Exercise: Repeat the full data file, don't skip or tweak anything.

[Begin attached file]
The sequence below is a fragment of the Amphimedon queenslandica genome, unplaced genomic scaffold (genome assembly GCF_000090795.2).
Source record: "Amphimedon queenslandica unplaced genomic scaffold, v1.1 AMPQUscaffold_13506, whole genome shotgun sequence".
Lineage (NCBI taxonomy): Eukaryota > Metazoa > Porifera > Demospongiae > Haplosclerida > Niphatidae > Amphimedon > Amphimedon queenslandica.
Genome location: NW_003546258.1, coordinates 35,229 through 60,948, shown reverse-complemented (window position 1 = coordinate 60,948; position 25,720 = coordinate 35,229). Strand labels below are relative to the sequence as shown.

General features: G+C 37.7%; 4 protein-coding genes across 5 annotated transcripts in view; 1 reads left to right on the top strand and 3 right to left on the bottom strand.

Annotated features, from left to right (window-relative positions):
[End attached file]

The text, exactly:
The sequence below is a fragment of the Amphimedon queenslandica genome, unplaced genomic scaffold (genome assembly GCF_000090795.2).
Source record: "Amphimedon queenslandica unplaced genomic scaffold, v1.1 AMPQUscaffold_13506, whole genome shotgun sequence".
Lineage (NCBI taxonomy): Eukaryota > Metazoa > Porifera > Demospongiae > Haplosclerida > Niphatidae > Amphimedon > Amphimedon queenslandica.
Genome location: NW_003546258.1, coordinates 35,229 through 60,948, shown reverse-complemented (window position 1 = coordinate 60,948; position 25,720 = coordinate 35,229). Strand labels below are relative to the sequence as shown.

General features: G+C 37.7%; 4 protein-coding genes across 5 annotated transcripts in view; 1 reads left to right on the top strand and 3 right to left on the bottom strand.

Annotated features, from left to right (window-relative positions):